Plan to ban alcohol sport sponsors
The Government is to consider stamping out alcohol sponsorship of sporting events and festivals to curb Ireland's drink culture.
The price of cheap booze should also be hiked and a watershed enforced on drinks advertising to try to stop teenagers binge drinking, an expert group found. A total of 45 recommendations to tackle dangerous consumption levels were revealed in a report, expected to be put before the Cabinet by May.
Tony Holohan, Ireland's Chief Medical Officer, said the human cost of alcohol use and misuse was too stark to ignore, with the average Irish adult downing the equivalent of almost a bottle of vodka a week.
"Irish adults drink in a more dangerous way than any other country," said Dr Holohan, chairman of the National Substance Misuse Strategy Steering Group. "In effect, 1.5 million Irish drinkers drink in a harmful pattern and this needs to be addressed."
Figures show alcohol was responsible for at least 88 deaths every month in 2008 and associated with one in six child abuse cases.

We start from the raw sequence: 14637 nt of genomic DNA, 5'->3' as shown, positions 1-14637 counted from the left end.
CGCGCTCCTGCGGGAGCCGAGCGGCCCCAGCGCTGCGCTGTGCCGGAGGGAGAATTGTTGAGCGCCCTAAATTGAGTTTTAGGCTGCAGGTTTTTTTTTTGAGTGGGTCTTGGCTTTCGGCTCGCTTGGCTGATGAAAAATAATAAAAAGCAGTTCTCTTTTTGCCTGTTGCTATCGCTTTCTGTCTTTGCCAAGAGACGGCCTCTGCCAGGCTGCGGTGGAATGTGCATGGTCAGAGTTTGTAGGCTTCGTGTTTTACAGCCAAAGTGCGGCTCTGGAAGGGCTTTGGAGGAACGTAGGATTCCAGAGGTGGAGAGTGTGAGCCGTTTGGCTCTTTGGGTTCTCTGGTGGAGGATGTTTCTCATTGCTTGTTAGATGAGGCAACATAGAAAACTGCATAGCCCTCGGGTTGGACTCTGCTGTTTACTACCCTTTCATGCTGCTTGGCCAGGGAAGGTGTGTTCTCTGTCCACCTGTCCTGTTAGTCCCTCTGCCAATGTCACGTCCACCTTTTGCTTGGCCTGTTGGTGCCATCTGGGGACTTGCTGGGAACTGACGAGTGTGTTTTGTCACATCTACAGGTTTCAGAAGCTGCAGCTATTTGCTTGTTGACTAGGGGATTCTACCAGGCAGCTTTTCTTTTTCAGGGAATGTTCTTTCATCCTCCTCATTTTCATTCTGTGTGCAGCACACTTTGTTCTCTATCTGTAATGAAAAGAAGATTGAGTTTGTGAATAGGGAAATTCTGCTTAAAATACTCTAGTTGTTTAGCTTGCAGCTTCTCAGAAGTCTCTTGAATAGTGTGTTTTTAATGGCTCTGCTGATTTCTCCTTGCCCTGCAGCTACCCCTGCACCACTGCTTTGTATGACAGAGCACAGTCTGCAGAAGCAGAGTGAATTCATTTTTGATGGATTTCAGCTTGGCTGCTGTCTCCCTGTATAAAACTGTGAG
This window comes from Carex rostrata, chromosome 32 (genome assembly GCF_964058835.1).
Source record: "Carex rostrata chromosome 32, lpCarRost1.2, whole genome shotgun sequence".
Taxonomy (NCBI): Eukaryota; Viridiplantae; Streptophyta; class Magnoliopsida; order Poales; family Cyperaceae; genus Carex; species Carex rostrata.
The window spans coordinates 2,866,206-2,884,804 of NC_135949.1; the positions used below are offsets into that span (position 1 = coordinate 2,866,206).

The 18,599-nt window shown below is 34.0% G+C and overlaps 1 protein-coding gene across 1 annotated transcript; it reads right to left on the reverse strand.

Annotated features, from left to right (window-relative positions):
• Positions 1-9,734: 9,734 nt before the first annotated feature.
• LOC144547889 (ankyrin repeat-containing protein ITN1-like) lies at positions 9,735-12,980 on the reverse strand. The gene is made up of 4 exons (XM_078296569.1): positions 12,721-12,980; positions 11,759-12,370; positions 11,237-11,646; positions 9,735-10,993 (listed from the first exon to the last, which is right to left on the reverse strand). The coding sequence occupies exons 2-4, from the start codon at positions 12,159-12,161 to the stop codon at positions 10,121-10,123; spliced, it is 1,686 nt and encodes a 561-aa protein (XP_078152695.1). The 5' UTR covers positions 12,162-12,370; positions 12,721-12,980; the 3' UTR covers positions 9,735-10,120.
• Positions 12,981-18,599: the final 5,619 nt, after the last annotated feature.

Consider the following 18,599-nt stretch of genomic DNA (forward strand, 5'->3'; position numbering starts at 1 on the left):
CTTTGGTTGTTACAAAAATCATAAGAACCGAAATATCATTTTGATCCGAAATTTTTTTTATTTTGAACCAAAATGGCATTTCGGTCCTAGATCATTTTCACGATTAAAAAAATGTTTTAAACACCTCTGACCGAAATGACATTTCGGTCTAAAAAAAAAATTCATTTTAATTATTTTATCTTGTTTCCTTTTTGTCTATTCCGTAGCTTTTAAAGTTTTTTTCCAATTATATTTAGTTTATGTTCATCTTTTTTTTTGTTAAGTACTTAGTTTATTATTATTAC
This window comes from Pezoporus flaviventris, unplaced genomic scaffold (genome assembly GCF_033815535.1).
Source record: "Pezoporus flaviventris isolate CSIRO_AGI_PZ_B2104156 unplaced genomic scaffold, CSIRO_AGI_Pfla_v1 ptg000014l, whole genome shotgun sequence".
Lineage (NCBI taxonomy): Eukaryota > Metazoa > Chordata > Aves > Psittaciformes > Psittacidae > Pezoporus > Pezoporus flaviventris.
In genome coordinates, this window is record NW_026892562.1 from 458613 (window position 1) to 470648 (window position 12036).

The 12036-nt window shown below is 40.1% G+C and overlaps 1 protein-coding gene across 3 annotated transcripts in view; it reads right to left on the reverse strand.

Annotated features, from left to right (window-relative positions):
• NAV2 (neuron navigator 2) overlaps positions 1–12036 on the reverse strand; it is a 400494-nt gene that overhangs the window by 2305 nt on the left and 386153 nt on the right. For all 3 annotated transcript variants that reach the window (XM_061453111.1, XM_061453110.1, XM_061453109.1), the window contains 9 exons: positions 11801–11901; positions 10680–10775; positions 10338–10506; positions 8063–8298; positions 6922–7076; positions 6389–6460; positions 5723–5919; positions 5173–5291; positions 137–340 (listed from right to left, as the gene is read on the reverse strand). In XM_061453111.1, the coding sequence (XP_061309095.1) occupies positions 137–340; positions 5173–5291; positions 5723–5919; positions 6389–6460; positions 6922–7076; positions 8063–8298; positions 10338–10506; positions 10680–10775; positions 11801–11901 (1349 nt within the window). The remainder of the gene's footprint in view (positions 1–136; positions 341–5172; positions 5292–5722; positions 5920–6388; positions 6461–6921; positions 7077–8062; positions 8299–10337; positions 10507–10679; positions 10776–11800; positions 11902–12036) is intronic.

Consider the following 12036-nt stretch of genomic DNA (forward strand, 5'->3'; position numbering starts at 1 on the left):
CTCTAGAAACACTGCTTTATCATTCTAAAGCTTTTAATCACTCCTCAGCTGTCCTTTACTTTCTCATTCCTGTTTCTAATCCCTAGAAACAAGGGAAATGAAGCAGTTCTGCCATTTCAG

Dr Holohan continued: "It was a contributory factor in half of all suicides and deliberate self-harm, is associated with 2,000 beds being occupied every night in Irish hospitals, and related illness costs the health care system 1.2 billion euro in 2007, with alcohol-related crime costing an estimated 1.19 billion euro in the same year."
The group said it focused on the major drinks manufacturers and cheap off-licence sellers, including supermarkets and petrol stations, but not pubs.
Proposals include hitting drinks firms with a social responsibility levy to fund an anti-drink campaign, with a law to separate the sale of alcohol from other products in supermarkets, excluding wine. The most controversial move - to phase out drinks industry sponsorship of sport and other large public events - could be in place by 2016.
But the Alcohol Beverage Federation of Ireland (ABFI) said the ban will starve organisations of revenue for major international fixtures and also grassroots clubs.
Director Kathryn D'Arcy said a number of unnecessary proposals would hit the average consumer and impact on the 62,000 jobs and 2 billion euro in tax revenue from the industry. She said: "Ireland already has one of the highest alcohol excise and taxation regimes in Europe and our industry operates within the most regulated environment for alcohol marketing anywhere in the world."